No, the “key” (i.e., the Generated Symmetric Key, a.k.a. “account encryption key”) is not generated from the master password — it is generated by a random-number generator.
The Generated Symmetric Key is symmetric, so it is used both to encrypt your secrets into cipher strings stored in your encrypted vault, and to decrypt those cipher strings into plain text. The Generated Symmetric Key is literally the key that unlocks your vault. It should be rotated if there is ever a chance that it has gotten into the wrong hands. This could probably happen several ways; for example, if you have set the vault timeout to “Never”, the Generated Symmetric Key is saved (unencrypted) in persistent storage on your device, so if a bad actor gets access to your device (e.g., an “evil maid” attack), they could easily image your harddrive without your knowledge, and then read the saved Generated Symmetric Key (which, along with your encrypted vault, which is also saved in persistent storage on your device, will provide full access to all of the secret information in your vault). Even if your vault timeout has not been set to “Never”, the Generated Symmetric Key could be written to persistent storage during routine memory management by the operating system, during hibernation, or as part of a memory dump file generated by a crash.
The master password is used to generate a Stretched Master Key, which is also a symmetric key; it is used both to encrypt the Generated Symmetric Key (producing the Protected Symmetric Key), and to obtain the account encryption key (Generated Symmetric Key) by decrypting the Protected Symmetric Key. Thus, in essence, the master password unlocks the account encryption key, which in turn unlocks the vault. An analogy would be that the master password acts like the key to a lock box that holds your vault key (the Generated Symmetric Key). Thus, changing the master password (lock box key) would not affect the vault key (Generated Symmetric Key) or the way that secrets are placed in the vault or taken out of the vault.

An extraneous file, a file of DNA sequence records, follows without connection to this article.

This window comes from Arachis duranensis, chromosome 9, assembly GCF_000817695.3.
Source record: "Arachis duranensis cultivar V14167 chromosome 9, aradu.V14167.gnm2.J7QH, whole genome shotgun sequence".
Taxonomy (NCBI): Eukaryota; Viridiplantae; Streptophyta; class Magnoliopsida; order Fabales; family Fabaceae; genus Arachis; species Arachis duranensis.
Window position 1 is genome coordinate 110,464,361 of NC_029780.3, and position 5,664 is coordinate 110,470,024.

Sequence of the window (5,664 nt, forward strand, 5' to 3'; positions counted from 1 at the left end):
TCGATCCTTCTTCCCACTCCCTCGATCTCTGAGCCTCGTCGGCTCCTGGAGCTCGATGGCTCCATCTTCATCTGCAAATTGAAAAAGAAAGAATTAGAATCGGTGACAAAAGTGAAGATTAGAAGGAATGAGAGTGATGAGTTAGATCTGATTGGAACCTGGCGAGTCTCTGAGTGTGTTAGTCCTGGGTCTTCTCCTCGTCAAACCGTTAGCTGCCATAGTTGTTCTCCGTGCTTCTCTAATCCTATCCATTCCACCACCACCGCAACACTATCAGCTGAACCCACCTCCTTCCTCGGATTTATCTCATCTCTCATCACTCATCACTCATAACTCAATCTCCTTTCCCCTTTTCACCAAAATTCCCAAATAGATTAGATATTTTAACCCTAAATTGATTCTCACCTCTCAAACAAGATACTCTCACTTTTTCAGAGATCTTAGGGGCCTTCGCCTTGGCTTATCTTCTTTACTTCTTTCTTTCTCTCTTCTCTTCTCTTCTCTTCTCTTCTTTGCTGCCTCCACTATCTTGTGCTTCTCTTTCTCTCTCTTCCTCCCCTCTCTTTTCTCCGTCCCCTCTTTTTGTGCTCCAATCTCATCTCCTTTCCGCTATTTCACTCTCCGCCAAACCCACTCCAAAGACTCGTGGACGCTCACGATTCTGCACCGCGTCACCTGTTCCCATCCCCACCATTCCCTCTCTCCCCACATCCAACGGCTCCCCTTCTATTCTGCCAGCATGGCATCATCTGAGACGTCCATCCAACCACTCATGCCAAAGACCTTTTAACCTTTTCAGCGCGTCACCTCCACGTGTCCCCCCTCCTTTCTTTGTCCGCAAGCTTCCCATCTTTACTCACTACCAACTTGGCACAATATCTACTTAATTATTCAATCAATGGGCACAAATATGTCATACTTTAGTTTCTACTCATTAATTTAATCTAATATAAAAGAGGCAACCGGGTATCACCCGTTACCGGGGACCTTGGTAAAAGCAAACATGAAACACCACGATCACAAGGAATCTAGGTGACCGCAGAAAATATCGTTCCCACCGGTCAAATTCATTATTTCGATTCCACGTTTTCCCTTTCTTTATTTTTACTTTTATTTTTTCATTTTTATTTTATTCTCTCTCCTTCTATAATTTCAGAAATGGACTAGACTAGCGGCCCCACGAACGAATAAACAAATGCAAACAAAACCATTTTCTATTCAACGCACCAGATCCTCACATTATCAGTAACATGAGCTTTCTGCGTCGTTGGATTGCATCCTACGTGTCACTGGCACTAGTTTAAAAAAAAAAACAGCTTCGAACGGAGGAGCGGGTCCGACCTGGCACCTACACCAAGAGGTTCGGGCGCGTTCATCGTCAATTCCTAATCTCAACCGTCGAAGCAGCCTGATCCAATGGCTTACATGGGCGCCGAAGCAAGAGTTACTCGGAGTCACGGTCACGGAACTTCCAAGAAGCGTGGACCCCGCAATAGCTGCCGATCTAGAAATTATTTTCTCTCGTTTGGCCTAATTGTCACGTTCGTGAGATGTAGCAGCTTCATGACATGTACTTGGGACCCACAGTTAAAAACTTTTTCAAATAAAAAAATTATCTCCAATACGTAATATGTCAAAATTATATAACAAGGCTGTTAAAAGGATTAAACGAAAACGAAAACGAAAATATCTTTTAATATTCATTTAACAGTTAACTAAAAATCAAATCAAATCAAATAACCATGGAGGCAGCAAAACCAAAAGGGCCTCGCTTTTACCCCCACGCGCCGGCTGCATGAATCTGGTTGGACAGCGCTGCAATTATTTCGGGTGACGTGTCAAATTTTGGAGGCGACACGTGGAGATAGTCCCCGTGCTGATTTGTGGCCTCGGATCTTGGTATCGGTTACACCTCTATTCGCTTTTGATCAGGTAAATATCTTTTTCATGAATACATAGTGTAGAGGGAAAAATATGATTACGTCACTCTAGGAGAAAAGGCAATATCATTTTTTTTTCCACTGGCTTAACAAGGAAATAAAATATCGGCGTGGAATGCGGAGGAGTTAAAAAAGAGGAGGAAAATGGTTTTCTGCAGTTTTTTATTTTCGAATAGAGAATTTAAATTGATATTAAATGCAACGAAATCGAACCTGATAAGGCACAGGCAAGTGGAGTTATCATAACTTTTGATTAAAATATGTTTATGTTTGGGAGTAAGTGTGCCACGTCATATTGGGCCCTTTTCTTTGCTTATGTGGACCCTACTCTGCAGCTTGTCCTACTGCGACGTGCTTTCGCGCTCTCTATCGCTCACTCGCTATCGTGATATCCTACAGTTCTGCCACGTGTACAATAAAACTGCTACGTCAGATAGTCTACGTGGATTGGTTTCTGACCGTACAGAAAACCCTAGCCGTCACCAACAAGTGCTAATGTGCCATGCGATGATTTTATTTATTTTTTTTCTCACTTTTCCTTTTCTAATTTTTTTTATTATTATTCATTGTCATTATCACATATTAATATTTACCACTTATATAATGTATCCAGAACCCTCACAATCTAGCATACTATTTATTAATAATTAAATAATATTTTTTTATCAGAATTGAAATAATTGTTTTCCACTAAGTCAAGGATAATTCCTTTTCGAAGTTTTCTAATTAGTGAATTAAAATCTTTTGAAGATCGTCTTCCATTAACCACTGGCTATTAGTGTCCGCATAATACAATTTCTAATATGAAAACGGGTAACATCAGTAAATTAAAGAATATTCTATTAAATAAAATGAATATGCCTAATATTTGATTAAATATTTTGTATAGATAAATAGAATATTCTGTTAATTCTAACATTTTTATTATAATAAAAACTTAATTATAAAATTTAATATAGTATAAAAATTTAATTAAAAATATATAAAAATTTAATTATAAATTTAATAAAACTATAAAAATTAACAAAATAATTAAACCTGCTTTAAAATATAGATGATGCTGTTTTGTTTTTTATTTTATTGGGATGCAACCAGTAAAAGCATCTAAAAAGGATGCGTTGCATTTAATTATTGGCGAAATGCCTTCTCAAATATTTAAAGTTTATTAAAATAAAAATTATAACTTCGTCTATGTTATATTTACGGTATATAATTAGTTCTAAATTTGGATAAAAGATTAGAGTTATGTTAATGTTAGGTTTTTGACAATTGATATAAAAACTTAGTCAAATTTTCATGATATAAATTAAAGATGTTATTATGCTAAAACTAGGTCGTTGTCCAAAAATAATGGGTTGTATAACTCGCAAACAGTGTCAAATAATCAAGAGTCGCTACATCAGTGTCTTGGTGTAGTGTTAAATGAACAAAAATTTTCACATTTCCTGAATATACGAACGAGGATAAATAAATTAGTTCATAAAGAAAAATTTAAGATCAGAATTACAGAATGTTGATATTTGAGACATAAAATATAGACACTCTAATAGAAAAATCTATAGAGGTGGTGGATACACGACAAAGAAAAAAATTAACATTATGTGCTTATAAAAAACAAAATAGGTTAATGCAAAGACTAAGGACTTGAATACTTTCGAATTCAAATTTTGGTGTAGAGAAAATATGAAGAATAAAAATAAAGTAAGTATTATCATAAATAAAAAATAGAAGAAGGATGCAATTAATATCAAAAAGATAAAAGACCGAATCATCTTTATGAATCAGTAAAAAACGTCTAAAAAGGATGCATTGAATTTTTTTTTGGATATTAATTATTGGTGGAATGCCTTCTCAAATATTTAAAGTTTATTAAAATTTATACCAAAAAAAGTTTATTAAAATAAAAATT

Problems occur when an app needs to make a change to an item stored in the vault. After you edit the item in the app, the app then encrypts the secret information (using the Generated Symmetric Key) to produce a cipher string, which is then transmitted to the cloud vault and stored in your vault database in the cloud. However, the Generated Symmetric Key available to the app is the one in the “lock box” that it received when it last logged in. If this Generated Symmetric Key is “stale”, because you have rotated the account encryption key in the web vault (thus generating a new random number for the Generated Symmetric Key), then the cipher string that was just uploaded into your vault by the app cannot be decrypted by the new account key! And when you close your app (unless you have disabled “Lock with master password on restart” or set the timeout to “Never”), you will lose access to the stale account key, so your newly uploaded data is now unrecoverable.
Similar problems will not occur when you just change your master password. Any app still logged in (using the stale master password) can still decrypt and encrypt items using the same account encryption key as before, so uploaded cipher strings can still be decrypted in future sessions. The only difference is that after logging out and logging back in, the app receives a new version of the lock box (which opens with a new key — the master password), but the vault key contained in the lock box is the same key that was previously used to lock up your secrets in the encrypted vault.